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Githabul People to benefit from indigenous land use agreement

The largest indigenous land use agreement (ILUA)* ever made in New South Wales will be celebrated this morning, delivering employment opportunities, freehold land and co-management of national parks to the Githabul People.

The Githabul People and NSW Government have settled the NSW part of the group's native title claim involving 112,000 hectares of national parks and State forests in the Kyogle, Woodenbong and Tenterfield area.

The ILUA is a step towards a consent determination that will recognise the Githabul People's native title rights and interests.

Following registration of the ILUA the parties will apply to the Federal Court for a consent determination which will enable the Githabul People to practise their traditional laws and customs including the right to access and camp on the areas, as well as hunt, fish and gather plants for personal use.

National Native Title Tribunal Member, John Sosso, who assisted the parties through mediation, said negotiations had proceeded smoothly and effectively due to the good working relationship between the parties, especially the Githabul and their representatives and the NSW Government.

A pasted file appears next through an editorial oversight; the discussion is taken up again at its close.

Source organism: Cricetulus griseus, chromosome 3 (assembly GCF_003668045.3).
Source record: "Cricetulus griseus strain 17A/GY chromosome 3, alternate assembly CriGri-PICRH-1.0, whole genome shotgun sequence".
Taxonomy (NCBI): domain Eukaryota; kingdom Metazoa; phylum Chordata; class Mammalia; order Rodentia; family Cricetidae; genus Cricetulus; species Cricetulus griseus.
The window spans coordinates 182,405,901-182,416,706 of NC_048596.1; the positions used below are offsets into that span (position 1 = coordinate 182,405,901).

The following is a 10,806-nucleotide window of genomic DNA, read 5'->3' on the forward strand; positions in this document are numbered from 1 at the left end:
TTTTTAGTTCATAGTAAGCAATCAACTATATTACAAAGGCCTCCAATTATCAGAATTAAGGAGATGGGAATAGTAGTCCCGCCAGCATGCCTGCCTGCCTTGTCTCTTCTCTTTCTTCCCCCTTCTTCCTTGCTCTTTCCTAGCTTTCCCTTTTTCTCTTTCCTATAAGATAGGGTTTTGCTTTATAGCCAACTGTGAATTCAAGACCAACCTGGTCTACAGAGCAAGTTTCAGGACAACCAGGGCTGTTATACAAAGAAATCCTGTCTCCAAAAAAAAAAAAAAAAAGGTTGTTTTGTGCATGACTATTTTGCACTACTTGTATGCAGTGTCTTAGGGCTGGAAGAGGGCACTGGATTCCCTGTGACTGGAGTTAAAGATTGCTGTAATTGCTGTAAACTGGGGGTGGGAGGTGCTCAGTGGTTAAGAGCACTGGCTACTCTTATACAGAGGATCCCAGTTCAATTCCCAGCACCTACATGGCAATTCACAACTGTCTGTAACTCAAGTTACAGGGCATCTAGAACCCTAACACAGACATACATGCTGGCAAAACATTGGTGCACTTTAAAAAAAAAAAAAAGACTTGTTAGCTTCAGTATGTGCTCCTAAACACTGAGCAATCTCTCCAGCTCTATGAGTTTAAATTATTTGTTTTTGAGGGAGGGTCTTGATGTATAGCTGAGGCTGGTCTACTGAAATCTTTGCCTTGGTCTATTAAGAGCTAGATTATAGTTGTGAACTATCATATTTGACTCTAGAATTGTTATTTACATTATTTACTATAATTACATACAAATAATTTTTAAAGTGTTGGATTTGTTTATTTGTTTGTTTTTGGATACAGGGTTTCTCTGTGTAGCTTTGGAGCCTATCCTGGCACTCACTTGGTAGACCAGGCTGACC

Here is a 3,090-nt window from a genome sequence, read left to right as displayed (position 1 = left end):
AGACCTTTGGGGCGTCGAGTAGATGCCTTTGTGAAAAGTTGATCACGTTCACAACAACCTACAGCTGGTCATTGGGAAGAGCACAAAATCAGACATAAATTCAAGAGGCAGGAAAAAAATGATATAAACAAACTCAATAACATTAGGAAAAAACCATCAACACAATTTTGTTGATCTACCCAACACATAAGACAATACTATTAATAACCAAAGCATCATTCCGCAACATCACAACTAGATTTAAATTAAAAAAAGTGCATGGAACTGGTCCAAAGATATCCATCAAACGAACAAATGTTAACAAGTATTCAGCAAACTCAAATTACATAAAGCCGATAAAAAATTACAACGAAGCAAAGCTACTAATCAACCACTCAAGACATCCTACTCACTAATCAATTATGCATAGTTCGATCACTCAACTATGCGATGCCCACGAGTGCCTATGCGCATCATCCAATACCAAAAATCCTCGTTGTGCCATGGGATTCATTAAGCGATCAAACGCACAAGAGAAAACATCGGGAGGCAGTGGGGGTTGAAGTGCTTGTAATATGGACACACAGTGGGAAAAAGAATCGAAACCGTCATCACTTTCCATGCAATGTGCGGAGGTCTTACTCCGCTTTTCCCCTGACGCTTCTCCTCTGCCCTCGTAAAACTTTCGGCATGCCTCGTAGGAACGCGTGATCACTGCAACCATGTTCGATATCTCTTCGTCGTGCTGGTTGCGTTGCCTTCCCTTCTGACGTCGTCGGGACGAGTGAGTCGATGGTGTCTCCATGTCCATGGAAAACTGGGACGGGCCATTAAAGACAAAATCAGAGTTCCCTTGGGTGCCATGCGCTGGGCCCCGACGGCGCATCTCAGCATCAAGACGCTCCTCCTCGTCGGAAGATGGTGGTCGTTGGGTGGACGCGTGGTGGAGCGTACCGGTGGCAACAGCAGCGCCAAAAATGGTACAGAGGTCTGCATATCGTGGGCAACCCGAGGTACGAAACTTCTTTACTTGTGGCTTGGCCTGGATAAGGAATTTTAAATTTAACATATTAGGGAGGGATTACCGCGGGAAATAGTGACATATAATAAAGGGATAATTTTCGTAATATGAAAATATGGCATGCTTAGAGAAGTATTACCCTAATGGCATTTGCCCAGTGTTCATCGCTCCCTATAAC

‘The Githabul People and the NSW Government have conducted open and practical negotiations which provide a template for future successful native title agreements not only in NSW but elsewhere in Australia, ’ he said.

‘As a result the parties have achieved certainty about the future of the claimed area and a commitment to work together to manage and protect the 10 national parks and 13 State forests in the agreement area. The wider community will still be able to access and enjoy these public lands. ’

The agreement includes the freehold transfer of 20 parcels of public land, approximately 102 hectares, to the Githabul Corporation as well as the creation of jobs with the Department of Environment and Conservation.

The State Government has gained assurance that the benefits in the agreement are the full and final compensation to the Githabul People in the agreement area.<BR.
Mr Sosso said many groups across Australia had negotiated agreements to resolve native title, with 267 ILUAs currently on the Tribunal's Register.<BR.
* ILUAs are voluntary, legally binding agreements about the use and management of land, made between Indigenous groups and others with interests in a particular area.

For more information see the Tribunal's backgrounder and map at

Map of ILUA
Nicolette Kormendy
08 9268 7315